A FARMER in her mid-60s, Kamlabai Gudhe works as a labourer whenever she can — for grain, not cash. It's all she can get. So she labours, sometimes for 12 hours, for Rs.25 worth of jowar. This is apart from slogging on her own four-and-a-half acres whenever she can. When her crop does succeed, she mostly loses it to wild animals as her farm is on the edge of the jungle. The better her cotton and soybean, the more wild boars and Nilgai it attracts. Fencing the farm would cost Rs.1 lakh. Money she can't dream of.
Kamlabai is one of over 100,000 women who have lost their husbands to farm suicides in India’s agrarian crisis since the mid-1990s. She lives in the worst-hit zone: Vidharbha. Her village Lonsawla is located in Wardha, one of the six districts in the region that have together seen more than 6,000 farm suicides since 2001. Her husband Palasram, bogged down in debt, took his life a year ago. She has pulled on, trying to run their farm, living in a house with its roof half gone and two walls about to cave in again. This tiny ramshackle residence is home to five human beings. That includes her son, daughter-in-law, and two grandchildren. In society’s eyes, Kamlabai is a “widow.” In her own, she’s a small farmer trying to make a living and support her family.
How did a landless Dalit come to own a farm at all? The same way she keeps it going. Every moment of Kamlabai’s life has been a struggle. She began as an agricultural labourer on a daily wage of Rs.10-12. “That bought a lot more in those days,” she says, of a time nearly four decades ago. To this, she added a little bit by collecting and selling fodder to farmers.
“I remember how my mother trudged for hours to collect chara [fodder] and sell it for next to nothing,” says her son Bhaskar who is central to her plans to keep their farm afloat. “I got ten paisa per penda [fistful],” she laughs. “But I made so many trips for it, I could make up to ten rupees daily from the chara.” That is, she walked more kilometres than she could count to fetch and sell one hundred pendas of fodder each day. Her 16-18 hour workdays paid off, though. From these pathetic earnings she and her husband saved and bought land no one else would at the edge of the forest. That was nearly 40 years ago. She paid Rs.12,000 for four and a half acres. The family then worked like galley slaves to cultivate a very difficult farm. “I had another son, too, but he died.”
Kamlabai walks long distances even today, in her mid-60s. “What to do? The farm is six kilometres away from our village. I earn as a labourer when I find work. And then I go to the farm to help Bhaskar and Vanita.” She is too old to find work on government project sites. And on those, anyway, exist huge prejudices against lone women in general and widows in particular. So she takes any work she finds.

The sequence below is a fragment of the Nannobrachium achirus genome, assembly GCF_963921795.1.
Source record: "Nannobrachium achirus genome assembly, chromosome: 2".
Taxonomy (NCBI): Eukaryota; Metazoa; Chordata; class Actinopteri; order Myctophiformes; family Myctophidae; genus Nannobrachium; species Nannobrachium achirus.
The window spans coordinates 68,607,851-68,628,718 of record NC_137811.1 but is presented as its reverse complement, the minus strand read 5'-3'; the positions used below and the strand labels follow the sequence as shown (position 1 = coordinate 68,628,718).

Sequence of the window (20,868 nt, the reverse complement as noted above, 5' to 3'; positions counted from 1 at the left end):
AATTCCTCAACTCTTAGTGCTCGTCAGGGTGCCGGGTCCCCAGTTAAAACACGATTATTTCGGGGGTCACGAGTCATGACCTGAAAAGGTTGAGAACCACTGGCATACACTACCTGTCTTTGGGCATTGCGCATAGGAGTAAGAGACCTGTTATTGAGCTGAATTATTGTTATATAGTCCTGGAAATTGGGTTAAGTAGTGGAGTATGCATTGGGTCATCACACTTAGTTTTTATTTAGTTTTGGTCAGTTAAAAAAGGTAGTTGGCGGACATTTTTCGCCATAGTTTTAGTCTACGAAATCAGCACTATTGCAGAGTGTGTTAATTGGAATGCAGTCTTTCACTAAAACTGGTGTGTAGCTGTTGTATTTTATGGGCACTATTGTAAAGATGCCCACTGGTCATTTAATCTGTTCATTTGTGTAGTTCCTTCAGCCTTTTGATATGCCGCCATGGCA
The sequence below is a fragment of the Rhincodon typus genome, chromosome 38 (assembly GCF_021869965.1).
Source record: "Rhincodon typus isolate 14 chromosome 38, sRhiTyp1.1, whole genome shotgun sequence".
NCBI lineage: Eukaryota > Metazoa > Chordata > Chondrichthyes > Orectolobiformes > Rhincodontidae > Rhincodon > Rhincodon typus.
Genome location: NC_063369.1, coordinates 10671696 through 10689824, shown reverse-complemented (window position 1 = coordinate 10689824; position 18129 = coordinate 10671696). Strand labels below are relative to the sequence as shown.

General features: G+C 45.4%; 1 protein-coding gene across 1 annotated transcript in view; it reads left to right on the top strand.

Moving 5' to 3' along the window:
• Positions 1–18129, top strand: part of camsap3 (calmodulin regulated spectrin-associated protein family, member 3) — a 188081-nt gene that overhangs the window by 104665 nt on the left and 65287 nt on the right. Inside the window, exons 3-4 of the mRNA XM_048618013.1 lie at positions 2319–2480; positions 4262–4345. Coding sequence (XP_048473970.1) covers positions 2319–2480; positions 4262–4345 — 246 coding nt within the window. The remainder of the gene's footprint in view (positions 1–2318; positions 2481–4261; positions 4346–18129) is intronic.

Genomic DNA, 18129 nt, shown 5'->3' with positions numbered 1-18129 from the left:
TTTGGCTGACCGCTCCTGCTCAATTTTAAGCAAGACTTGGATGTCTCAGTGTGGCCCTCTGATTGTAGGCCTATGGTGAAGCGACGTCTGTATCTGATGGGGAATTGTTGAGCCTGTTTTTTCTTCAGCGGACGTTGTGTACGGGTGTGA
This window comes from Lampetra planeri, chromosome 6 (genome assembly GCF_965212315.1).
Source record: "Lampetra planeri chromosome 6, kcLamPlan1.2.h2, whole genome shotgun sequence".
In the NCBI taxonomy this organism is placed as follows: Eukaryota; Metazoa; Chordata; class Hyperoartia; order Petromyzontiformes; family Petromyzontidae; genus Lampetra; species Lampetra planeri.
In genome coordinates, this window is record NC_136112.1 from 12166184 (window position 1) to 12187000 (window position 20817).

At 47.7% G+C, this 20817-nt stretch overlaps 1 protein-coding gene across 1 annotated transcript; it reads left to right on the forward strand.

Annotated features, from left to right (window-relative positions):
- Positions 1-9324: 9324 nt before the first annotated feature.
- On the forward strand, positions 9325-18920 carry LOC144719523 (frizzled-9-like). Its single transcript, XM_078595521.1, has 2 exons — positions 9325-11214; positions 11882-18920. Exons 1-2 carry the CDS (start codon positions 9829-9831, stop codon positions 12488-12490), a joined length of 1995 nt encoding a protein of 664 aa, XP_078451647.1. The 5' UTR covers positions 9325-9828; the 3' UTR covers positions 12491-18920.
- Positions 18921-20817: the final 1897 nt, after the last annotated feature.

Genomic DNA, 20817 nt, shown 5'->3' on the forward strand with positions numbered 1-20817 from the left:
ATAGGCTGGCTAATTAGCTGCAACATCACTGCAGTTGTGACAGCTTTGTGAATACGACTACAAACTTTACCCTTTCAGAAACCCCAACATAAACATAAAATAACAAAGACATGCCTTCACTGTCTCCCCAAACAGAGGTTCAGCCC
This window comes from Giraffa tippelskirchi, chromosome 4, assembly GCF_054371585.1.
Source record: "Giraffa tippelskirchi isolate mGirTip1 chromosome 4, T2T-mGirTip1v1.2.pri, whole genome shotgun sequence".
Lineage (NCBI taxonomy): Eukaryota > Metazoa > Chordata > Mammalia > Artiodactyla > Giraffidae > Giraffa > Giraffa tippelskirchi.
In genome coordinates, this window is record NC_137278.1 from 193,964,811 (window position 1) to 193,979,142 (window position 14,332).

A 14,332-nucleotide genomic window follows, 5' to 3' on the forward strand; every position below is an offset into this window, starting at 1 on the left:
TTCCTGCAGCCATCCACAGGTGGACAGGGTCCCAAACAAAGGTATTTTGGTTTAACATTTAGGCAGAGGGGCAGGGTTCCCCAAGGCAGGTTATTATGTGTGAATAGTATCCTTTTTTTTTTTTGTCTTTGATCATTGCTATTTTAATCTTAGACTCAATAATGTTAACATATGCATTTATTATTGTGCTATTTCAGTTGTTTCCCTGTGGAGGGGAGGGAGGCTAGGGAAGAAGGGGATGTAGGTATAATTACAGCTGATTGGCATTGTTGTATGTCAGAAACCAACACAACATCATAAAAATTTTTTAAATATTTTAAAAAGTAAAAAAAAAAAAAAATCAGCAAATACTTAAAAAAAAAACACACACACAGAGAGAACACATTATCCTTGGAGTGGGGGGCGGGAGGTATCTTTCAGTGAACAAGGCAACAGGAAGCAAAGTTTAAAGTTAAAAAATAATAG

Between them, the family have nurtured the farm. It looks good and productive. “See this well,” she points to a rather large one created by mostly family labour. “If only we could get it cleaned and repaired, we’d have much more water.” But that would need Rs.15,000 at least. And that’s apart from the Rs.1 lakh that fencing the field would cost. They could convert one acre to a water body at the bottom of a slope on their land. That would mean even more money. Bank loans are now impossible. And proper repairs to her crumbling house would cost another Rs.25,000. “My husband killed himself because of crop loss leading to debt of Rs.1.5 lakh,” she says. They’ve paid off bits of that and the family has run through most of the Rs.1 lakh compensation she got from the State. But creditors still trouble her. “We were doing alright. But then agriculture really failed for several years and we suffered big losses.”
Like millions of others, her family was hit by the biggest agrarian crisis in decades. Rising input costs, falling output prices, lack of credit, withdrawal of State support. “It’s the same with everyone else in the village, too,” she says. Last year brought crop disaster as well. She lost hugely, with Bhaskar betting on Bt cotton. “All we got was two quintals,” she says.
The Government then added to the damage. Late last year, it made her a “beneficiary” of a “relief package.” Under this, Kamlabai was made to buy a costly “aadha Jersey” (half Jersey) cow she did not want. Though heavily subsidised, she still had to pay her share of Rs.5,500 for it. “The brute ate more than all of us put together,” she told us. (The Hindu, Nov. 23, 2006). And “it yielded very little milk.”
Since then, “I have twice given away the cow, but they always bring it back,” she says with resignation. Those she gifts it to return it saying “we cannot afford to feed it.” So now “I am paying a neighbour Rs.50 a month to look after the animal.” A kind of reverse rental. The deal being that if the cow starts giving milk as it should, she will get a half-share. That belongs to an optimistic future. Right now, Kamlabai is paying to take care of a cow the Government promised would take care of her.
But her spirit is as yet unbroken. She still makes that long walk to the farm every day she does not find work. Today her tiny but energetic grandchildren make a slightly comical picture alongside her on the trail. Their survival and future is her biggest motivator. As always, her head is held high, but she can’t hold back the tears when she looks at them. Kamlabai has decided that suicide is not about the dead. It’s about the living. And for them she soldiers on.